The recent blackout in the Northeast and Midwest U.S. and Ontario have brought electricity transmission to the foreground of policy debates. In a new Reason study , Adrian Moore and I explore ways that technological change and innovative contracting practices create potential competition for the grid, or in other words, make the grid contestable. The executive summary of the study:
The dramatic blackouts in the Midwest and Northeast in August of 2003 have focused our attention on electricity policy once again. This time the issue is the grid—the transmission network that transports electricity across regions. Our policies governing electricity transmission—regulating it and moving slowly toward changes to support competitive wholesale electricity markets—are getting a sharp look from more people than ever. Existing long-distance transmission infrastructure is insufficient to support the changes that have come about in the industry since the deregulation of the early 1990s that led to the dramatic increase in the trade of generated electricity.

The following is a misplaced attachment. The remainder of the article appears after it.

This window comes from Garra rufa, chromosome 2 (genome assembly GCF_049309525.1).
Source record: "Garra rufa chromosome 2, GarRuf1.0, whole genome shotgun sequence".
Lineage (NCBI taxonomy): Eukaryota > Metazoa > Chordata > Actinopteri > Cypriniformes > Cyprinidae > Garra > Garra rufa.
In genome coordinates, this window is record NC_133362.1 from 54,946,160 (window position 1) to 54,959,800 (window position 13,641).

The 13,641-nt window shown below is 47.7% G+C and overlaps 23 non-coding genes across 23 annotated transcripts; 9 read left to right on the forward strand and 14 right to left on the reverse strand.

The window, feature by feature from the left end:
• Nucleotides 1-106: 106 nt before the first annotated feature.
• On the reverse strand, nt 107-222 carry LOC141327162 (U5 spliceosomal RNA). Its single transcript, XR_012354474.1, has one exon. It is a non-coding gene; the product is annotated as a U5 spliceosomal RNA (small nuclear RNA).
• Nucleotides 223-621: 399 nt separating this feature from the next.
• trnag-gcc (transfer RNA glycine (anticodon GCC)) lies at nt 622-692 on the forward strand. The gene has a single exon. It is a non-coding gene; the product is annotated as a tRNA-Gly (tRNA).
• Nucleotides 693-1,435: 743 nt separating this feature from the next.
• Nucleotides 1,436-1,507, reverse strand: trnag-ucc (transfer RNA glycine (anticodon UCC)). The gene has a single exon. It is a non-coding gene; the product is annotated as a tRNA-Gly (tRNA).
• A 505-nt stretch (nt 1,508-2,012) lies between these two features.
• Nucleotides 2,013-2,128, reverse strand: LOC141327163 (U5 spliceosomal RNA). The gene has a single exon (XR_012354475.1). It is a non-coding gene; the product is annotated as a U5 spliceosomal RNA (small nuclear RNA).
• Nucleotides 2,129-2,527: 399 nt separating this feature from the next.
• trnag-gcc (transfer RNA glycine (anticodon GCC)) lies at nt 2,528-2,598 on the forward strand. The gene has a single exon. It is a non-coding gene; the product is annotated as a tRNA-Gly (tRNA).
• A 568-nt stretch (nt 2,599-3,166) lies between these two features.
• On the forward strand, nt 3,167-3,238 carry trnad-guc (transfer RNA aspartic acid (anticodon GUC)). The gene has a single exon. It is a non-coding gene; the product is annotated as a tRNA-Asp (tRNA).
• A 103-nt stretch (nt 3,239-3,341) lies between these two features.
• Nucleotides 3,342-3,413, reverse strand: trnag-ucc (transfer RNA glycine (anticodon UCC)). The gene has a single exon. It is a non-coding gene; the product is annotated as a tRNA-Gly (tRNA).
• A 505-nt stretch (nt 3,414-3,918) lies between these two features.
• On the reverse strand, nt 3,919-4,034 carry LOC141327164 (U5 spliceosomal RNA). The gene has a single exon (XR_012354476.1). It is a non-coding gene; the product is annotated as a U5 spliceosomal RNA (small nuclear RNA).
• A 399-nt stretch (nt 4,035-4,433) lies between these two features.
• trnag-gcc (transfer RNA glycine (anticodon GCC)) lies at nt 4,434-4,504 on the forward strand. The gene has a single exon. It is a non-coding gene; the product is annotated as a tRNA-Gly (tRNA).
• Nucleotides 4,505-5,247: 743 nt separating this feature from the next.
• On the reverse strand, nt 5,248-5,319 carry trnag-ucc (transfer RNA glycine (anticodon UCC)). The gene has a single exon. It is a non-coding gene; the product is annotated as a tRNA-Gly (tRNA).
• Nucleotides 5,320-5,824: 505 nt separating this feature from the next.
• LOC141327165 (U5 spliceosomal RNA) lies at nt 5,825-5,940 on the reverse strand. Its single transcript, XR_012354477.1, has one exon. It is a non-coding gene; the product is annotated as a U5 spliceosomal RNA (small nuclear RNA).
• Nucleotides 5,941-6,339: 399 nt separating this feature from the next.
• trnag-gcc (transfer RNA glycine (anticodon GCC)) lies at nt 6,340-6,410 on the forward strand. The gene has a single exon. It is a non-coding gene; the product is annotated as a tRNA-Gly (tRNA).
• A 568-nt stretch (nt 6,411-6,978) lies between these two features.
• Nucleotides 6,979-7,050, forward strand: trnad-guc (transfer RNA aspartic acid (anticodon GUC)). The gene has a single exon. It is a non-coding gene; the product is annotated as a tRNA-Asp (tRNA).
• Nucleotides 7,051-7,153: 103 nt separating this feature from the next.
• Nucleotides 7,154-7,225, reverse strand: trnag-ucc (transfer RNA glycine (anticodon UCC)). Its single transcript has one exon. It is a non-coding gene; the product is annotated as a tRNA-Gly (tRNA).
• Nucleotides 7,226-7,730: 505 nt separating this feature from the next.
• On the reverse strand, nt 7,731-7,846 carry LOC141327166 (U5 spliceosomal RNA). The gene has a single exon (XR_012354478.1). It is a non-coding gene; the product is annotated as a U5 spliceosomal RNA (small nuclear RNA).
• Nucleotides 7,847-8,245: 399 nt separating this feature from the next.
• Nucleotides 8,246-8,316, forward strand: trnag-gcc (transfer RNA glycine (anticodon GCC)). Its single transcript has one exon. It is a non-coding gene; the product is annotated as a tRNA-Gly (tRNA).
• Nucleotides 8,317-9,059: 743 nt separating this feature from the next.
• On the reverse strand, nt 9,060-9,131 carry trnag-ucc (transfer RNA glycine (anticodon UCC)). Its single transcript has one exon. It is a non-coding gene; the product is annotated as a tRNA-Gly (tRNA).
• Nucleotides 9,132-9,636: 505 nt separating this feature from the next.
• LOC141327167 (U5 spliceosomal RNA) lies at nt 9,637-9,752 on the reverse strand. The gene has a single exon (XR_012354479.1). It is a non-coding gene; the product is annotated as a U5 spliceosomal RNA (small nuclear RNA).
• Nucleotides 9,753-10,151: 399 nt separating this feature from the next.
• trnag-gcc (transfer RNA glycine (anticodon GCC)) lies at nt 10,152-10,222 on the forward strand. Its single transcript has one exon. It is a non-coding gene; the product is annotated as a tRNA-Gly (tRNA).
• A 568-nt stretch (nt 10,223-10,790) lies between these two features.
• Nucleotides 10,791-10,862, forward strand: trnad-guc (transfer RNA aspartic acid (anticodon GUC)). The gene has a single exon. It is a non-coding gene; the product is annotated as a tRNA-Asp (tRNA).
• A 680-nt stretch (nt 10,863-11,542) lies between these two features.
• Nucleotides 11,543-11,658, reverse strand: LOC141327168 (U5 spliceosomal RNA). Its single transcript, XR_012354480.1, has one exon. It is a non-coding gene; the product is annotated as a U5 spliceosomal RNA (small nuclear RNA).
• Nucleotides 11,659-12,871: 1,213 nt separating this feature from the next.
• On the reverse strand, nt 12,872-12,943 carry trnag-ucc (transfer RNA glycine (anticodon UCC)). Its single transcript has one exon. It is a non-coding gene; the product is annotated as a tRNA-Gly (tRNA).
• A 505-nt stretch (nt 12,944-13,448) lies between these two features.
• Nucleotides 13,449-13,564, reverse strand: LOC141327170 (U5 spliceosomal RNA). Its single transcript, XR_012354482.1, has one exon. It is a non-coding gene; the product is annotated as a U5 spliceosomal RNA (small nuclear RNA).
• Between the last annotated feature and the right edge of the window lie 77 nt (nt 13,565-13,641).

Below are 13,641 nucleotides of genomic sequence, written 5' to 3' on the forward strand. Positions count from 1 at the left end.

Ways to remedy this situation fall into three categories: build and upgrade transmission, build generation closer to population centers, or reduce the demand for transmission services. This study provides an analysis of the institutional changes being proposed and debated, particularly FERC’s RTO policy. By establishing RTO rules, FERC can move the industry toward building and managing a national grid network. But at the same time, FERC risks creating an ordered competition— competition engineered based on an assumption about how competition ought to be— rather than a competitive order, which arises spontaneously from human action and economic evolution based on choices and change over time. While ordered competition through the RTO structure could simply be a step to move the industry toward an institutional structure in which a competitive order can emerge, it is at best only part of the legislative and regulatory changes that would produce competition in the industry. To do that, legislative and regulatory changes will have to focus on removing barriers to entry and to technological change in the industry.
Our recommendations encourage the use of distributed generation technology, innovative forms of contracting, and other institutional and technological changes that would increase the contestability of the transmission segment of the electricity value chain, and could do so in a flexible, open-ended way.